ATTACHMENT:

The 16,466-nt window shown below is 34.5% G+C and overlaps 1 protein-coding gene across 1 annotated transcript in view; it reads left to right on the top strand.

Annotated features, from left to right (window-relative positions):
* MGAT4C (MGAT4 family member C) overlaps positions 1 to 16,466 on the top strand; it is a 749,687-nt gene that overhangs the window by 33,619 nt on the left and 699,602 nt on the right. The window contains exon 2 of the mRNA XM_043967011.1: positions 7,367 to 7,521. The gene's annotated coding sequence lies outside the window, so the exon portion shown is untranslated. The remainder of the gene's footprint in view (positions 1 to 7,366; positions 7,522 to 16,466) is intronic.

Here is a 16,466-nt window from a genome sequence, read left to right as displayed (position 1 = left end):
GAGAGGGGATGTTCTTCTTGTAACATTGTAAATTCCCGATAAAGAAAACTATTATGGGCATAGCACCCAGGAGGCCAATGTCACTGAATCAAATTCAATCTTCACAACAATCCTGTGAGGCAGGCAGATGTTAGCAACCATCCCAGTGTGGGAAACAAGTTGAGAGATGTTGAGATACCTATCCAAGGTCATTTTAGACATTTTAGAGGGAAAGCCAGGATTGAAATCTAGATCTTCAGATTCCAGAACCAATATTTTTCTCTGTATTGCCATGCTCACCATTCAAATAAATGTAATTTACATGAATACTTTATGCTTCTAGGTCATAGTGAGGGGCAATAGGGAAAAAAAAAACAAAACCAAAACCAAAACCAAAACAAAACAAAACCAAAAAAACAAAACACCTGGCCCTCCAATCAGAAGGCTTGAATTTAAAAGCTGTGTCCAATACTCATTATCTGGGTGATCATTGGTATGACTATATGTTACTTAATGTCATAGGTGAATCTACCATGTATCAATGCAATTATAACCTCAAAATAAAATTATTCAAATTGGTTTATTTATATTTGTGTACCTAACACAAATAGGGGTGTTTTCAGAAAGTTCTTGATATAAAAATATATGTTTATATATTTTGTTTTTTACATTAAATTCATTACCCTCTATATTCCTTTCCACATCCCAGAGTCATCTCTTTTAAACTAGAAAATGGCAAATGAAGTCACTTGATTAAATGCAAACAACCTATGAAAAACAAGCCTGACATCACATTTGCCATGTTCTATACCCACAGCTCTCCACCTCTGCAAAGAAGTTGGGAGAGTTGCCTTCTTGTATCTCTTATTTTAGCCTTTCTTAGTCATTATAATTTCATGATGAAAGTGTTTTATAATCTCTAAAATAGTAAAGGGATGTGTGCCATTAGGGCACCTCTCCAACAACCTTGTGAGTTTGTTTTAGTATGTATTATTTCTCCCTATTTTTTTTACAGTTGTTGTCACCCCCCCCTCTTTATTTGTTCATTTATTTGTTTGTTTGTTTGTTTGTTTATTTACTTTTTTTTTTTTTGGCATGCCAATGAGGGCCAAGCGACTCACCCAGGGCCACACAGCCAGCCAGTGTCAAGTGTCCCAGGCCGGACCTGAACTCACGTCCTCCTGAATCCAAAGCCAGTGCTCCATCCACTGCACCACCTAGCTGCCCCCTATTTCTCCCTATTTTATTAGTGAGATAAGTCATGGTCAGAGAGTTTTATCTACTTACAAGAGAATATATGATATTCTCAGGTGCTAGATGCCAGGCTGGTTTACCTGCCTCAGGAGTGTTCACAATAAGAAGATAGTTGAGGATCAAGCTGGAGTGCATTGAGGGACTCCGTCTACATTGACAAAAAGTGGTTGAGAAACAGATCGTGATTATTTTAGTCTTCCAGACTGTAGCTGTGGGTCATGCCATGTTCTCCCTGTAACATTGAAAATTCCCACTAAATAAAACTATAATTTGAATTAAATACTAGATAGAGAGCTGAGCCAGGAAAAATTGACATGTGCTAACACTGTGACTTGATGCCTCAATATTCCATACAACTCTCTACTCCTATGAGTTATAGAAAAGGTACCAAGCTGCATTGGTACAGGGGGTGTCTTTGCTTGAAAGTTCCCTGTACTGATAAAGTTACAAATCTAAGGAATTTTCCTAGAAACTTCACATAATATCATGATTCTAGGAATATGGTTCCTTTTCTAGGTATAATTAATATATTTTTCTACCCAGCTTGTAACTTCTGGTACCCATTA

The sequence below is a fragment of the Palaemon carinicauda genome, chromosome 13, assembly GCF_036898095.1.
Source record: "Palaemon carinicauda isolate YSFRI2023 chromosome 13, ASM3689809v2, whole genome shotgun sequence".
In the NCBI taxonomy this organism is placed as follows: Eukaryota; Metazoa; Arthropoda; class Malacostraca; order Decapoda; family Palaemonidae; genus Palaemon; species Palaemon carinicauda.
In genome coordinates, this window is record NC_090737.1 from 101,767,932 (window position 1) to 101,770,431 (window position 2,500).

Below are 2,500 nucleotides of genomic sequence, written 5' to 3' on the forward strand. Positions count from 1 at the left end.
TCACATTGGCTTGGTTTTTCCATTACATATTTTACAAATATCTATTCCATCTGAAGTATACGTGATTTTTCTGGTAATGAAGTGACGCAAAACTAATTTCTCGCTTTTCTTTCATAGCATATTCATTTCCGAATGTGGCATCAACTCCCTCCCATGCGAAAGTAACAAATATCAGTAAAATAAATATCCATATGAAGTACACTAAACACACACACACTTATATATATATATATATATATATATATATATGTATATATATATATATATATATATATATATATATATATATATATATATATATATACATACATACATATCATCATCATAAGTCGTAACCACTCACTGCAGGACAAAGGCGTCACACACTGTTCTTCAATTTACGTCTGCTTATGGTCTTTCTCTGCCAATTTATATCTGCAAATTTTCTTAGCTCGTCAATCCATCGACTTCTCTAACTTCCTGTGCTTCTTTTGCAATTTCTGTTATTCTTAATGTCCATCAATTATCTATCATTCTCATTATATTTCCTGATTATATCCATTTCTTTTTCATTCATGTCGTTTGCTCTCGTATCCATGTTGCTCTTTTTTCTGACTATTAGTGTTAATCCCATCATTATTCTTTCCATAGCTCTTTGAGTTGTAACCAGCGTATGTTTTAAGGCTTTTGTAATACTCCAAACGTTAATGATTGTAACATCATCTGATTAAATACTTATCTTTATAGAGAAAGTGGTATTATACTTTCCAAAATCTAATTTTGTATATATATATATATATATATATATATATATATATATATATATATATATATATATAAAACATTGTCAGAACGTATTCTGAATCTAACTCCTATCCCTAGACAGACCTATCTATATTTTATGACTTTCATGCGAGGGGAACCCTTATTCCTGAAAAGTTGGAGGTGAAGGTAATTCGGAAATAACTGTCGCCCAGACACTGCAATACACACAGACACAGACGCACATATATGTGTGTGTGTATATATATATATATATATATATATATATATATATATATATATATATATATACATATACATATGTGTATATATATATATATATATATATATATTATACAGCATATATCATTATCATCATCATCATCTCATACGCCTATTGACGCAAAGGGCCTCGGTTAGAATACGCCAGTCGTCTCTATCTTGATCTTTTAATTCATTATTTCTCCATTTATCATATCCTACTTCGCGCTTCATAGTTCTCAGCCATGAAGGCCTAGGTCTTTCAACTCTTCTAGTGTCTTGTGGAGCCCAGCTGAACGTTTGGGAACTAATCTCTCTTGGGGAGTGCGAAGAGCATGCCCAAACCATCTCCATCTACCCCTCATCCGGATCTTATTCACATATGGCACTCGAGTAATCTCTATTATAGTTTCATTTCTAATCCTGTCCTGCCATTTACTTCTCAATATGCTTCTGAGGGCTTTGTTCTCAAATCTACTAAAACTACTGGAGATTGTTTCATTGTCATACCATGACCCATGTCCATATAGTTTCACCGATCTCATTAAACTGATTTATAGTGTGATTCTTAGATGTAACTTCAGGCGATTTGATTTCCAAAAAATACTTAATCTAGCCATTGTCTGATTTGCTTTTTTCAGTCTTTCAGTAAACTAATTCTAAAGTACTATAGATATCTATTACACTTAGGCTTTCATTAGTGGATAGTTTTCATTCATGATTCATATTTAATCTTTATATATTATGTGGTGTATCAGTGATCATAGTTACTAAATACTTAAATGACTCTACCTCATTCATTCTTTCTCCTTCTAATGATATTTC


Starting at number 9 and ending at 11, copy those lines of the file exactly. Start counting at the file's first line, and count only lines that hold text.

In genome coordinates, this window is record NC_090737.1 from 101,767,932 (window position 1) to 101,770,431 (window position 2,500).

Below are 2,500 nucleotides of genomic sequence, written 5' to 3' on the forward strand. Positions count from 1 at the left end.
TCACATTGGCTTGGTTTTTCCATTACATATTTTACAAATATCTATTCCATCTGAAGTATACGTGATTTTTCTGGTAATGAAGTGACGCAAAACTAATTTCTCGCTTTTCTTTCATAGCATATTCATTTCCGAATGTGGCATCAACTCCCTCCCATGCGAAAGTAACAAATATCAGTAAAATAAATATCCATATGAAGTACACTAAACACACACACACTTATATATATATATATATATATATATATATATGTATATATATATATATATATATATATATATATATATATATATATATATATATATACATACATACATATCATCATCATAAGTCGTAACCACTCACTGCAGGACAAAGGCGTCACACACTGTTCTTCAATTTACGTCTGCTTATGGTCTTTCTCTGCCAATTTATATCTGCAAATTTTCTTAGCTCGTCAATCCATCGACTTCTCTAACTTCCTGTGCTTCTTTTGCAATTTCTGTTATTCTTAATGTCCATCAATTATCTATCATTCTCATTATATTTCCTGATTATATCCATTTCTTTTTCATTCATGTCGTTTGCTCTCGTATCCATGTTGCTCTTTTTTCTGACTATTAGTGTTAATCCCATCATTATTCTTTCCATAGCTCTTTGAGTTGTAACCAGCGTATGTTTTAAGGCTTTTGTAATACTCCAAACGTTAATGATTGTAACATCATCTGATTAAATACTTATCTTTATAGAGAAAGTGGTATTATACTTTCCAAAATCTAATTTTGTATATATATATATATATATATATATATATATATATATATATATATATATATATATAAAACATTGTCAGAACGTATTCTGAATCTAACTCCTATCCCTAGACAGACCTATCTATATTTTATGACTTTCATGCGAGGGGAACCCTTATTCCTGAAAAGTTGGAGGTGAAGGTAATTCGGAAATAACTGTCGCCCAGACACTGCAATACACACAGACACAGACGCACATATATGTGTGTGTGTATATATATATATATATATATATATATATATATATATATATATATATATATACATATACATATGTGTATATATATATATATATATATATATATTATACAGCATATATCATTATCATCATCATCATCTCATACGCCTATTGACGCAAAGGGCCTCGGTTAGAATACGCCAGTCGTCTCTATCTTGATCTTTTAATTCATTATTTCTCCATTTATCATATCCTACTTCGCGCTTCATAGTTCTCAGCCATGAAGGCCTAGGTCTTTCAACTCTTCTAGTGTCTTGTGGAGCCCAGCTGAACGTTTGGGAACTAATCTCTCTTGGGGAGTGCGAAGAGCATGCCCAAACCATCTCCATCTACCCCTCATCCGGATCTTATTCACATATGGCACTCGAGTAATCTCTATTATAGTTTCATTTCTAATCCTGTCCTGCCATTTACTTCTCAATATGCTTCTGAGGGCTTTGTTCTCAAATCTACTAAAACTACTGGAGATTGTTTCATTGTCATACCATGACCCATGTCCATATAGTTTCACCGATCTCATTAAACTGATTTATAGTGTGATTCTTAGATGTAACTTCAGGCGATTTGATTTCCAAAAAATACTTAATCTAGCCATTGTCTGATTTGCTTTTTTCAGTCTTTCAGTAAACTAATTCTAAAGTACTATAGATATCTATTACACTTAGGCTTTCATTAGTGGATAGTTTTCATTCATGATTCATATTTAATCTTTATATATTATGTGGTGTATCAGTGATCATAGTTACTAAATACTTAAATGACTCTACCTCATTCATTCTTTCTCCTTCTAATGATATTTC